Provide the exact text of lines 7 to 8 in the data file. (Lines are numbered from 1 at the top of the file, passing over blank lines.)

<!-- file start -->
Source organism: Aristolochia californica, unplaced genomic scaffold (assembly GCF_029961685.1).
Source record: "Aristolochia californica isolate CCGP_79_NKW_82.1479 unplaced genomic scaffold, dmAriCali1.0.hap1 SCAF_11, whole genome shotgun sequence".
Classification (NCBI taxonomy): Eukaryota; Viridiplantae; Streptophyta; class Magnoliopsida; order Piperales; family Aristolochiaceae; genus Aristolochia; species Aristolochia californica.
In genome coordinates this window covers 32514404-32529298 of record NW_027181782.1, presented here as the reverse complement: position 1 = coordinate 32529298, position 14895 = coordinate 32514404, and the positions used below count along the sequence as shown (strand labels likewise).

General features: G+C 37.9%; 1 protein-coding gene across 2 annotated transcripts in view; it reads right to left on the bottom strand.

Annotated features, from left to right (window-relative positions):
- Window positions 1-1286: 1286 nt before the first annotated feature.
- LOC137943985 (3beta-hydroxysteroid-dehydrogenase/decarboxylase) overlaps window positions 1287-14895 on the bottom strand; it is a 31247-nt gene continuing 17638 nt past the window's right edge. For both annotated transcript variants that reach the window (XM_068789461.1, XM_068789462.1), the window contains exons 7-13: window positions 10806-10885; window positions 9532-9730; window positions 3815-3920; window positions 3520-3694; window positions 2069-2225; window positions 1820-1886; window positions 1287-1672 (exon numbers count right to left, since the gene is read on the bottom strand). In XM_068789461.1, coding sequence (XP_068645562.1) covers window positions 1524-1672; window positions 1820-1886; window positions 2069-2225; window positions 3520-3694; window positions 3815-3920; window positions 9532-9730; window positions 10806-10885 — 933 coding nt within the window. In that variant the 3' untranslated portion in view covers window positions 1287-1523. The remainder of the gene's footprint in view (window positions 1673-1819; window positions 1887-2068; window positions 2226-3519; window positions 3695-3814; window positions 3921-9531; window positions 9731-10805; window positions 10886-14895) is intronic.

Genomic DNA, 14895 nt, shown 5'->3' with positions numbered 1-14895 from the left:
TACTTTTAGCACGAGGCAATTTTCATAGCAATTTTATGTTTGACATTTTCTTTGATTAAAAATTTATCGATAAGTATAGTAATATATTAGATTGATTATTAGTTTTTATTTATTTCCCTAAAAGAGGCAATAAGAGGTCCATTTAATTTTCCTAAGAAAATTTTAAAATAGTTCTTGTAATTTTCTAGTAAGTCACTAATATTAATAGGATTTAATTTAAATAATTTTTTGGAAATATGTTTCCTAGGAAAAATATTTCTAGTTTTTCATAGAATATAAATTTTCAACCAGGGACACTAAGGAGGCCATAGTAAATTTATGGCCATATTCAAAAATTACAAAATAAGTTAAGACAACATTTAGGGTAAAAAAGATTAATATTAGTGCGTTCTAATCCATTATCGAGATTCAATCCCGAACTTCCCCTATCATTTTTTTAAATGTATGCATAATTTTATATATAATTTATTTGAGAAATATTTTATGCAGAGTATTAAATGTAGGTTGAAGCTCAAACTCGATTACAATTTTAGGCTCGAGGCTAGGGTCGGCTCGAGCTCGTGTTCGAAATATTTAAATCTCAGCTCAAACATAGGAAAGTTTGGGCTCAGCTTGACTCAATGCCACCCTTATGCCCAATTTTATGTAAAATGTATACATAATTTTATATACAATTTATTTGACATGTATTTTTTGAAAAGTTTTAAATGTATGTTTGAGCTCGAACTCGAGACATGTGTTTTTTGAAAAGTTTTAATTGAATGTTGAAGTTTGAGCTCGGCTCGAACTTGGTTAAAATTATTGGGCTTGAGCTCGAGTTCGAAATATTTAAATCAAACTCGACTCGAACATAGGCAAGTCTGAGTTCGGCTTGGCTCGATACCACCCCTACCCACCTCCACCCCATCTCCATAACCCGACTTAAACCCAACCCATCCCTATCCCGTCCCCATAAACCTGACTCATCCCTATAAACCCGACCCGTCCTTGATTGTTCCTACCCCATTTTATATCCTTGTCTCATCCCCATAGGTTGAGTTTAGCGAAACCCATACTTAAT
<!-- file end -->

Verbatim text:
- Window positions 1-1286: 1286 nt before the first annotated feature.
- LOC137943985 (3beta-hydroxysteroid-dehydrogenase/decarboxylase) overlaps window positions 1287-14895 on the bottom strand; it is a 31247-nt gene continuing 17638 nt past the window's right edge. For both annotated transcript variants that reach the window (XM_068789461.1, XM_068789462.1), the window contains exons 7-13: window positions 10806-10885; window positions 9532-9730; window positions 3815-3920; window positions 3520-3694; window positions 2069-2225; window positions 1820-1886; window positions 1287-1672 (exon numbers count right to left, since the gene is read on the bottom strand). In XM_068789461.1, coding sequence (XP_068645562.1) covers window positions 1524-1672; window positions 1820-1886; window positions 2069-2225; window positions 3520-3694; window positions 3815-3920; window positions 9532-9730; window positions 10806-10885 — 933 coding nt within the window. In that variant the 3' untranslated portion in view covers window positions 1287-1523. The remainder of the gene's footprint in view (window positions 1673-1819; window positions 1887-2068; window positions 2226-3519; window positions 3695-3814; window positions 3921-9531; window positions 9731-10805; window positions 10886-14895) is intronic.